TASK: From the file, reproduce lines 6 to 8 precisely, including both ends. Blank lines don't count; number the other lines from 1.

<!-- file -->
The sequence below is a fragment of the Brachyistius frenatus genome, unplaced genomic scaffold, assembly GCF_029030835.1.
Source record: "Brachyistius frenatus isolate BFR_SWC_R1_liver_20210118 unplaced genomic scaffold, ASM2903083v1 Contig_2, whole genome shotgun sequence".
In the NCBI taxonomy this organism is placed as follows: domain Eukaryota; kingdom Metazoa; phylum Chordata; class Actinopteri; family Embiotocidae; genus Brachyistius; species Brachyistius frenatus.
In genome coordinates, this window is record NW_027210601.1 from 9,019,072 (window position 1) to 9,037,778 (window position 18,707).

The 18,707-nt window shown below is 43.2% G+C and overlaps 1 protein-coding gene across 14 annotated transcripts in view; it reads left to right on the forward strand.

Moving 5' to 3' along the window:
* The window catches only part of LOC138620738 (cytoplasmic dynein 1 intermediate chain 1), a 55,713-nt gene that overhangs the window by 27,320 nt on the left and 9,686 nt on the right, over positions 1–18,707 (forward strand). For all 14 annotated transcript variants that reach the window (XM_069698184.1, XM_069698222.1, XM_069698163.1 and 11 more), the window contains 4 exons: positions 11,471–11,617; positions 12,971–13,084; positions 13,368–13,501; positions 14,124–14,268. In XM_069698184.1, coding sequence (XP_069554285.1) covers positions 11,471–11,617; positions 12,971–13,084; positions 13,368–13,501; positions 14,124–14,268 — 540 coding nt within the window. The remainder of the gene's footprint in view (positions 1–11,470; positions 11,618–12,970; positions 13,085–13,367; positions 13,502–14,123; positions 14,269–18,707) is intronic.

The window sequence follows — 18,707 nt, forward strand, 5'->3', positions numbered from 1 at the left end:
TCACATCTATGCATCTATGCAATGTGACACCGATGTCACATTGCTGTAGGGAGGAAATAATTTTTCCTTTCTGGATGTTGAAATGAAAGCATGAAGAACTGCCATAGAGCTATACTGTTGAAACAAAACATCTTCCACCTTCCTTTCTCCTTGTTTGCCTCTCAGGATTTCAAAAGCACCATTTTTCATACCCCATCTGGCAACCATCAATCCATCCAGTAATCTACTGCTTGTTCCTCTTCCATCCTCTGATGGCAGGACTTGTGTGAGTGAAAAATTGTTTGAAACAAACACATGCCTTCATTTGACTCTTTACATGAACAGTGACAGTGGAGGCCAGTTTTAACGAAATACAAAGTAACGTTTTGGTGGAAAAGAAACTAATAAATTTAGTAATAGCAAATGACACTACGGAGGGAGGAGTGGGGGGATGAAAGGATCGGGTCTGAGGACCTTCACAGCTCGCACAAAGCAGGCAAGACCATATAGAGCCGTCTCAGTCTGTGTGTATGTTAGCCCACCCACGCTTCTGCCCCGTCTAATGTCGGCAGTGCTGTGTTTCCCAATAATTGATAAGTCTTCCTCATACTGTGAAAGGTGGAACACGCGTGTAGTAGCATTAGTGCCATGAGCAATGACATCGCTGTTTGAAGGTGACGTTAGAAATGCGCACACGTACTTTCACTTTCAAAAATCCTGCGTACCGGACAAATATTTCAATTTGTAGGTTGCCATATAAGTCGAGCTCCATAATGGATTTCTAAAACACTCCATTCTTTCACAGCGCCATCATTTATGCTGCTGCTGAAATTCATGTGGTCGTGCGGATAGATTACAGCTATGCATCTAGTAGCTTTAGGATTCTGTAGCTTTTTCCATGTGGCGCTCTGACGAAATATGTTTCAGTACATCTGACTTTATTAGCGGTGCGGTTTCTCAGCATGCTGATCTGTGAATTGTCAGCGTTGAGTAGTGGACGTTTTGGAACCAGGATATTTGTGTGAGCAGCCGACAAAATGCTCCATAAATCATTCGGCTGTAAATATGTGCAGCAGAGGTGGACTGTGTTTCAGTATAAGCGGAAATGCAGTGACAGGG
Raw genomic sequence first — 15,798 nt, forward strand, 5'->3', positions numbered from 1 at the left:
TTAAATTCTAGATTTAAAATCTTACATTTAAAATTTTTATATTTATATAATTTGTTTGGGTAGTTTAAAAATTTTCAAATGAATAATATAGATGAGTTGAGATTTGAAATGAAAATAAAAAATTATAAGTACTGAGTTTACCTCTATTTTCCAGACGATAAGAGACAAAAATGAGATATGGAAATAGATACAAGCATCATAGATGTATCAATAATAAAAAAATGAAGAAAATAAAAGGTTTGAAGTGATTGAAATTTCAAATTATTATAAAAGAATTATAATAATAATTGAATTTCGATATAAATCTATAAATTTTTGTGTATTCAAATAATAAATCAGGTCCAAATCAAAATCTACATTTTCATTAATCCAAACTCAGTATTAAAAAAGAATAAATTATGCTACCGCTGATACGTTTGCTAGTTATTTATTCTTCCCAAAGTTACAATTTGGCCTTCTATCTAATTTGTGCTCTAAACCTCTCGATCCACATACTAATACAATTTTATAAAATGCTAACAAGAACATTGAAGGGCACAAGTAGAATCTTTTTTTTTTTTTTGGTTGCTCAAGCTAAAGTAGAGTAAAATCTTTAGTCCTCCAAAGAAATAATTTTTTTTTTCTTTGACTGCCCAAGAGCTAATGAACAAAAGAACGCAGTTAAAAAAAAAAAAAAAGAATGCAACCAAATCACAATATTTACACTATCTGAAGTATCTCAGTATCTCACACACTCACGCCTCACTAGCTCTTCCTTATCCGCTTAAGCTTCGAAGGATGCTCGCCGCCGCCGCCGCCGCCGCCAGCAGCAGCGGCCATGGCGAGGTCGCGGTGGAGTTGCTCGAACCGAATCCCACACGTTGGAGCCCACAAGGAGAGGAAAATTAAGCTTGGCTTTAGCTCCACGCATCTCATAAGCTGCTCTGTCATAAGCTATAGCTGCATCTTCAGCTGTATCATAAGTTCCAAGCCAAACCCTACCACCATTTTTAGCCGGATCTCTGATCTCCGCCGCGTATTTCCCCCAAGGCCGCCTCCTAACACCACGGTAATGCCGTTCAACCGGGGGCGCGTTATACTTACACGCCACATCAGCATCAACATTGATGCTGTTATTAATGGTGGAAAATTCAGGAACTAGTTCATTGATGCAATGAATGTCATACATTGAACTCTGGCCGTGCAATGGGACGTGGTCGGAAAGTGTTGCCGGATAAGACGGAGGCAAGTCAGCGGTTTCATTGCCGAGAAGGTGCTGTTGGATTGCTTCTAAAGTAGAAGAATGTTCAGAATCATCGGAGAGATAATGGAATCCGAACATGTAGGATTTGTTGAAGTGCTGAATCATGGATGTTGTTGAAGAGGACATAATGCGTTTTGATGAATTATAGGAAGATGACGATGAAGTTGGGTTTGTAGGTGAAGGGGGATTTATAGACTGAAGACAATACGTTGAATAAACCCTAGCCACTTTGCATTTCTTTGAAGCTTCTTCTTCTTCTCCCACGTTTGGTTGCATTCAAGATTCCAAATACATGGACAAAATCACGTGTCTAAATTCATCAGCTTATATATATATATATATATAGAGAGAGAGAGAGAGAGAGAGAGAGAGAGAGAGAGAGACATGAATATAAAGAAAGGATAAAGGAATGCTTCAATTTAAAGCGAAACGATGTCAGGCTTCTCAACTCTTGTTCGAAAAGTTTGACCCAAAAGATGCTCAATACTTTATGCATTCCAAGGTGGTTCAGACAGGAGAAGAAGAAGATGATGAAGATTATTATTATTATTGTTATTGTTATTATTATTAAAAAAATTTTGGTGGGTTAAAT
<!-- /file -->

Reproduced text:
Moving 5' to 3' along the window:
* The window catches only part of LOC138620738 (cytoplasmic dynein 1 intermediate chain 1), a 55,713-nt gene that overhangs the window by 27,320 nt on the left and 9,686 nt on the right, over positions 1–18,707 (forward strand). For all 14 annotated transcript variants that reach the window (XM_069698184.1, XM_069698222.1, XM_069698163.1 and 11 more), the window contains 4 exons: positions 11,471–11,617; positions 12,971–13,084; positions 13,368–13,501; positions 14,124–14,268. In XM_069698184.1, coding sequence (XP_069554285.1) covers positions 11,471–11,617; positions 12,971–13,084; positions 13,368–13,501; positions 14,124–14,268 — 540 coding nt within the window. The remainder of the gene's footprint in view (positions 1–11,470; positions 11,618–12,970; positions 13,085–13,367; positions 13,502–14,123; positions 14,269–18,707) is intronic.

The window sequence follows — 18,707 nt, forward strand, 5'->3', positions numbered from 1 at the left end: